Ever hear of the Holocaust?

thermodynamics
5 / 5 (9) May 13, 2014
Is data from the ultra-cold winter of 2013-14 included?


It's the southern Hemisphere. Their winter doesn't straddle the new year and it wasn't ultra cold.

On the other hand, we now know that there is at least some overlap between climate deniers and flat earthers. Any data can be useful...


I wish I could give you a 10 for that one, but I have to only give you five stars.
Stevepidge
1.7 / 5 (6) May 13, 2014
Some of these comments are claptrap politicized drivel. If all life in the entire universe is doomed to eventual heat death why does it matter that anyone survives? All of your AGW will be ultimately meaningless. All of your science will be gone.... There will be no human race, no Obama, No Hitler, nothing. I don't need a damn manual to live life, I need the freedom to choose how and where I live my life, to be free of the miscreants and parasites that have infected modern society. BTW please explain how the holocaust means ANYTHING if the universe is doomed to heat death and we are biological machines ultimately predictable in our motivations and actions? Please, in all of your infinite collective BS explain why anyone should care if our ultimate fate is annihilation. Why should I care about a species who can't accept their own meaninglessness they purport to be the ultimate fate of all? Answer this question or screw you all.
Stevepidge
1.7 / 5 (6) May 13, 2014
you should care because earth is a system and changes in one location will affect others, which will cascade down to affecting you and your offspring's.

"Our lives are not our own. We are bound to others, past and present, and by each crime and every kindness, we birth our future."


Simplistic crap. Why does it matter? Everything we hope to achieve as a species will be for not. EVERYTHING... This conversation and every other interaction between man will be obliterated by the cold dark deep depths of a dead universe NEVER to see the light of life again.

and your quote, while poignant is from a terrible movie that provides no context to the question posed.
Caliban
5 / 5 (7) May 13, 2014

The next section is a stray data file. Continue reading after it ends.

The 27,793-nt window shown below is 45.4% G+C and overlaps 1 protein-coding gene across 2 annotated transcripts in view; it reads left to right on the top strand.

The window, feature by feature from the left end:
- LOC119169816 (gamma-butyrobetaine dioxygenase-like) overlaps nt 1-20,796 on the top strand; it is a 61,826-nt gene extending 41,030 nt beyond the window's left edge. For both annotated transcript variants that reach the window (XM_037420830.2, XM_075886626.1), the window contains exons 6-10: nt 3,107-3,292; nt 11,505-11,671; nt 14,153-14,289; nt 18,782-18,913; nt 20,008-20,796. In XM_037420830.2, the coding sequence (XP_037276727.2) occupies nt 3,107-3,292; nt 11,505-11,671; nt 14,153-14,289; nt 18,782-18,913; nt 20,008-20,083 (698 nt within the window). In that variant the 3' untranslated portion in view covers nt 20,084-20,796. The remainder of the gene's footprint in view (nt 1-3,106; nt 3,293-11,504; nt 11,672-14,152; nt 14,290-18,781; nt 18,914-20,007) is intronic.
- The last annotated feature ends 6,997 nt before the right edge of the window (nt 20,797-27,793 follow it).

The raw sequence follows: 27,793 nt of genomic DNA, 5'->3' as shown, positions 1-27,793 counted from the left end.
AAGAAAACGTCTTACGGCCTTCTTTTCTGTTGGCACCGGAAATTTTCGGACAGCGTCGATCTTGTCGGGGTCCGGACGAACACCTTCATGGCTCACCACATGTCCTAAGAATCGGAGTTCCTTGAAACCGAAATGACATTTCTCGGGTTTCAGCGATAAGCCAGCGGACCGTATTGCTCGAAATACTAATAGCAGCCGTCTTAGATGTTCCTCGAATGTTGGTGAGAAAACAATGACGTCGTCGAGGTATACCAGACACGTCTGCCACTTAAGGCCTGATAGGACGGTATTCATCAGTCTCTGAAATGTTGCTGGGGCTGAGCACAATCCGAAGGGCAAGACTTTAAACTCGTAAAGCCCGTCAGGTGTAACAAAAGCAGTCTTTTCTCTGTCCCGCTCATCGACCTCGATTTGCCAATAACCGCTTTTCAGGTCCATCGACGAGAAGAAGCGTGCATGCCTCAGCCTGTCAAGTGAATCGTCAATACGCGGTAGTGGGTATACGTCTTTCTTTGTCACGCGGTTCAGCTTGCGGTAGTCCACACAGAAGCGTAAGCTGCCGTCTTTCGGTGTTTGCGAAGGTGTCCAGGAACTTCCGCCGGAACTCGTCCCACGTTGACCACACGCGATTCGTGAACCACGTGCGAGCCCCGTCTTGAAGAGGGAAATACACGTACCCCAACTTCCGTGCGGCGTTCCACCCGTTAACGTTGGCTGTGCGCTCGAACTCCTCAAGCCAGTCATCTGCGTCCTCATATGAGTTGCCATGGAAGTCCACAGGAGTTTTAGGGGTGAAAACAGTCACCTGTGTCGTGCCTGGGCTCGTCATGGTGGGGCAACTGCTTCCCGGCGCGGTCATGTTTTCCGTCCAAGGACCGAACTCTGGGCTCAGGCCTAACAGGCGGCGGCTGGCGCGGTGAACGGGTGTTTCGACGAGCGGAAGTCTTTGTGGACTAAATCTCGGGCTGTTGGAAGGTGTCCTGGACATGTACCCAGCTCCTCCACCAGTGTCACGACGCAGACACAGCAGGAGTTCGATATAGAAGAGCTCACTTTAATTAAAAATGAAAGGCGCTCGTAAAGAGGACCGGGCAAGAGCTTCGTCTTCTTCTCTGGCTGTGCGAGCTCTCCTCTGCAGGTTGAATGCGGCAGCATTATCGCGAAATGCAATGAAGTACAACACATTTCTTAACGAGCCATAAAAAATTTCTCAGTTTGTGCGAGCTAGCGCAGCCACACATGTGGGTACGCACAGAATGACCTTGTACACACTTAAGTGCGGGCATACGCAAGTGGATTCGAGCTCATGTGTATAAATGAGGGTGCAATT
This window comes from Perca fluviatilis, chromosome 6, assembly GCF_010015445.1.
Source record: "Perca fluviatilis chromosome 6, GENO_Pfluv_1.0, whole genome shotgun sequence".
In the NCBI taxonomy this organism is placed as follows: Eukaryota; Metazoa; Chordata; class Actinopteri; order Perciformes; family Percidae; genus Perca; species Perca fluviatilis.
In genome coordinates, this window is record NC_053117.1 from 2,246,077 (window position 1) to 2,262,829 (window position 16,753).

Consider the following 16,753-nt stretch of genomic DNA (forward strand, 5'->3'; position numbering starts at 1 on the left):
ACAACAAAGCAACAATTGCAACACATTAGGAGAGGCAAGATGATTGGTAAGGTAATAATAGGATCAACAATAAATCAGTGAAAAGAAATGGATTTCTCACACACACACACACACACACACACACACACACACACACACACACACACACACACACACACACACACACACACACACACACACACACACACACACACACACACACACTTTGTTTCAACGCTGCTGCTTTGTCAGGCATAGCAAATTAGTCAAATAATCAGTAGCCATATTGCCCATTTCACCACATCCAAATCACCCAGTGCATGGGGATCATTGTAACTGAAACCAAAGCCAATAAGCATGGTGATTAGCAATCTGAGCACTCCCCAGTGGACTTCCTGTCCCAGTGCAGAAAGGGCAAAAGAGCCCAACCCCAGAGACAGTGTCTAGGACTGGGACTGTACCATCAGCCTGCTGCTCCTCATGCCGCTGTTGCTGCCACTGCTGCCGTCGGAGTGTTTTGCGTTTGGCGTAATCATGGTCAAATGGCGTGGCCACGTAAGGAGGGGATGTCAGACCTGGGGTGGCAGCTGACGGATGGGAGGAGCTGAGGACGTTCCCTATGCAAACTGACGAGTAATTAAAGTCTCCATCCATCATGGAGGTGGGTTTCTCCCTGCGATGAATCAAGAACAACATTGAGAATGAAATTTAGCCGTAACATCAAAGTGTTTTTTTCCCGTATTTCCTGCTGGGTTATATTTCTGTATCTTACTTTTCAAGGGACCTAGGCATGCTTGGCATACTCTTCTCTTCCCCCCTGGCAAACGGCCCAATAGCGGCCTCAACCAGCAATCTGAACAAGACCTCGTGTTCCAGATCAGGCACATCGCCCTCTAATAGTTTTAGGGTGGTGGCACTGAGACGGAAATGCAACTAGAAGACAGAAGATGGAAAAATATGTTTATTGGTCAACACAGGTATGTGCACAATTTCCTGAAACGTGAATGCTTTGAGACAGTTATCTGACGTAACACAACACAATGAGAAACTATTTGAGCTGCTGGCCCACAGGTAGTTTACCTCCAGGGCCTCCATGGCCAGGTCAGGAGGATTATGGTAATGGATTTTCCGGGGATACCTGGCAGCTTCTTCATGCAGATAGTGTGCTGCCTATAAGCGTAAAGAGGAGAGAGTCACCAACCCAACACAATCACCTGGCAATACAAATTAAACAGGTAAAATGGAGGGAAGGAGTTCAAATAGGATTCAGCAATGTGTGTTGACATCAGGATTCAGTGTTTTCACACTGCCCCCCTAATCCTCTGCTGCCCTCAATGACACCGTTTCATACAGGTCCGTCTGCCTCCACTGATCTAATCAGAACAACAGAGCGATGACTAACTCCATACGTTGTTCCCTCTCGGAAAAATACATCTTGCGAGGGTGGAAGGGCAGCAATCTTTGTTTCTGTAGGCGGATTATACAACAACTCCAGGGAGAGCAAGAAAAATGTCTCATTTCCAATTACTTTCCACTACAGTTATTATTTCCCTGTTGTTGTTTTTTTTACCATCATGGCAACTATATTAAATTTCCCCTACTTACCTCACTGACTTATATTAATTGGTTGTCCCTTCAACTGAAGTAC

you should care because earth is a system and changes in one location will affect others, which will cascade down to affecting you and your offspring's.

"Our lives are not our own. We are bound to others, past and present, and by each crime and every kindness, we birth our future."


Simplistic crap. Why does it matter? Everything we hope to achieve as a species will be for not. EVERYTHING... This conversation and every other interaction between man will be obliterated by the cold dark deep depths of a dead universe NEVER to see the light of life again.

and your quote, while poignant is from a terrible movie that provides no context to the question posed.


Well then, just give up your meaningless struggle and cease wasting our time with your meaningless maunderings about the overwhelming meaninglessness of it all.

Stevepidge
1 / 5 (5) May 13, 2014

Well then, just give up your meaningless struggle and cease wasting our time with your meaningless maunderings about the overwhelming meaninglessness of it all.



After you quit trying to convince me of the importance of ice floes under the antartic and how I should fork over countless sums of money so the earth can survive a little longer, when in the end it doesn't even matter. Unless, you want to admit we aren't merely deterministic organic machines in an ultimately doomed universe. In which case I recend my pessimism.
Captain Stumpy
5 / 5 (9) May 13, 2014
After you quit trying to convince me of the importance of ice floes under the antartic
@Stevepidge
aint no one here trying to "convince you" of anything bubba. There is fact. there is empirical data. what you want o do with it is your problem. your children etc will live with the consequences (if you have any).
No one forcing you here on the SCIENCE site. no one forcing you to read.

Please feel free to leave at any time.